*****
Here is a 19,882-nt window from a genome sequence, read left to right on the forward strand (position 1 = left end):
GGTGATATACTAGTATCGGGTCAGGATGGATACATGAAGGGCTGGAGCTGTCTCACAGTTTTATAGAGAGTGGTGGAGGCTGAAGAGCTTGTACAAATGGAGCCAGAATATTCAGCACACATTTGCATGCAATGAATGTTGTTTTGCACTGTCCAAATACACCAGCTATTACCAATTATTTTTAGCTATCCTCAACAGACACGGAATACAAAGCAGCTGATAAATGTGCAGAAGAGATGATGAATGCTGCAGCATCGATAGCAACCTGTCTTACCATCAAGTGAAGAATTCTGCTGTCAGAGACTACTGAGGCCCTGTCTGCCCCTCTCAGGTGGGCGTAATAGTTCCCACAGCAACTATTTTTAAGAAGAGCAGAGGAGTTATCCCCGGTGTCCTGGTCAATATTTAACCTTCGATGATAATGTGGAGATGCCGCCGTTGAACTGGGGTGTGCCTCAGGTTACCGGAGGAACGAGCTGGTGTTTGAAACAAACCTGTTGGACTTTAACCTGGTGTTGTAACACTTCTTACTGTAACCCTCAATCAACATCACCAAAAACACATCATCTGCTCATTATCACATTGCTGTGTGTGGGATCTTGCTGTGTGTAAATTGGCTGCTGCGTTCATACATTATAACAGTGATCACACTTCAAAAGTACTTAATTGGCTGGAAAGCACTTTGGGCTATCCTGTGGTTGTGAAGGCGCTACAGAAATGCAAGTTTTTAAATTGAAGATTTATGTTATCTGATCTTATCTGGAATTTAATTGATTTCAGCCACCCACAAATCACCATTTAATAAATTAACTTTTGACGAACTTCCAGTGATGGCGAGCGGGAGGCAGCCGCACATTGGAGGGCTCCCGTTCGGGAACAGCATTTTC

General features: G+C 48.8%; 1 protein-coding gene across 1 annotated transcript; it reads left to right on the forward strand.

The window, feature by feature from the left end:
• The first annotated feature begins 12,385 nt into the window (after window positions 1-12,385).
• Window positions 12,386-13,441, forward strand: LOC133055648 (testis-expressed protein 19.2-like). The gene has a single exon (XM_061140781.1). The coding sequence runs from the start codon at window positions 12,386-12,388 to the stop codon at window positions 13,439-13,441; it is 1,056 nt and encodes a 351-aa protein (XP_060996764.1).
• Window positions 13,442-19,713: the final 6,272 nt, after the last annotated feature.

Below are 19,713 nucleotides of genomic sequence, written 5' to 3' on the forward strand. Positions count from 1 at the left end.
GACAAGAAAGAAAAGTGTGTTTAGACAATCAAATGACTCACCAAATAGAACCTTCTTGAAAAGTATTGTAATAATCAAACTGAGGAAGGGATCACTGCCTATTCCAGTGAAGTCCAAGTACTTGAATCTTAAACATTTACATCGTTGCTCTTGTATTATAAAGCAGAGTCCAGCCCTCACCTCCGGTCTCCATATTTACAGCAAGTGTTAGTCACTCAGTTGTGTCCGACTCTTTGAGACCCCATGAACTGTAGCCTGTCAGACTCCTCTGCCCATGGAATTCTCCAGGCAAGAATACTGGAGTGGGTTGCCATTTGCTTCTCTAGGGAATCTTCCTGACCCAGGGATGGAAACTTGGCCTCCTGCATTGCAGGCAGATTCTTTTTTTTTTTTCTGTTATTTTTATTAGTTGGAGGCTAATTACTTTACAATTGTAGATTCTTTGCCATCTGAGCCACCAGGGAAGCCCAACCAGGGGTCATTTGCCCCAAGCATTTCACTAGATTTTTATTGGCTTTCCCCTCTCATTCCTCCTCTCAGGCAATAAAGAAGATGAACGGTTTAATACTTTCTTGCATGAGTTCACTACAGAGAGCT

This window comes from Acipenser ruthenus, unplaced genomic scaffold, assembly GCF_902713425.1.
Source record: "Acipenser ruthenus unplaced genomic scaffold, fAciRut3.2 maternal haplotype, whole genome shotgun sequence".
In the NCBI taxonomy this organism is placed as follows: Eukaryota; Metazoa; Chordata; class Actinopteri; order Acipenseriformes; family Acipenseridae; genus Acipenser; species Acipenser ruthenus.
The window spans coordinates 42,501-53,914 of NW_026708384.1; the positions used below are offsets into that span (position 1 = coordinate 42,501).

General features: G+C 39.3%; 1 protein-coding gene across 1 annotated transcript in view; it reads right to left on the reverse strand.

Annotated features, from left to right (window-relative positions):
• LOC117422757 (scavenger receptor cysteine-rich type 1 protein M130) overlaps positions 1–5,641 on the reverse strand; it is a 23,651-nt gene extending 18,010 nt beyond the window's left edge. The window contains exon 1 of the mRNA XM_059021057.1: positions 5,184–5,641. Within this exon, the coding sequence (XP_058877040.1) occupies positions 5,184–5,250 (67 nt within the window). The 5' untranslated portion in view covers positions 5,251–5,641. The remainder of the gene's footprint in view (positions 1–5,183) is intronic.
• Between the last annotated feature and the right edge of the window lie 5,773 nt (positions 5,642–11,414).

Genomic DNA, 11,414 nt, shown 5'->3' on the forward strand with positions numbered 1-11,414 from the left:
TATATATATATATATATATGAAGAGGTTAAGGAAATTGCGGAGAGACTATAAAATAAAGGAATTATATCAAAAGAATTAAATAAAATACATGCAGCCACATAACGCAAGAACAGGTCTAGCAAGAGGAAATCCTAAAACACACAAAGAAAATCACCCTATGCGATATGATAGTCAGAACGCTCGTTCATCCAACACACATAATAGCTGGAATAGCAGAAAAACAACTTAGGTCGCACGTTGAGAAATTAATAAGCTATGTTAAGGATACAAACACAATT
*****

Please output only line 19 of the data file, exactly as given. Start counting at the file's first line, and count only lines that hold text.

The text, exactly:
TATATATATATATATATATGAAGAGGTTAAGGAAATTGCGGAGAGACTATAAAATAAAGGAATTATATCAAAAGAATTAAATAAAATACATGCAGCCACATAACGCAAGAACAGGTCTAGCAAGAGGAAATCCTAAAACACACAAAGAAAATCACCCTATGCGATATGATAGTCAGAACGCTCGTTCATCCAACACACATAATAGCTGGAATAGCAGAAAAACAACTTAGGTCGCACGTTGAGAAATTAATAAGCTATGTTAAGGATACAAACACAATT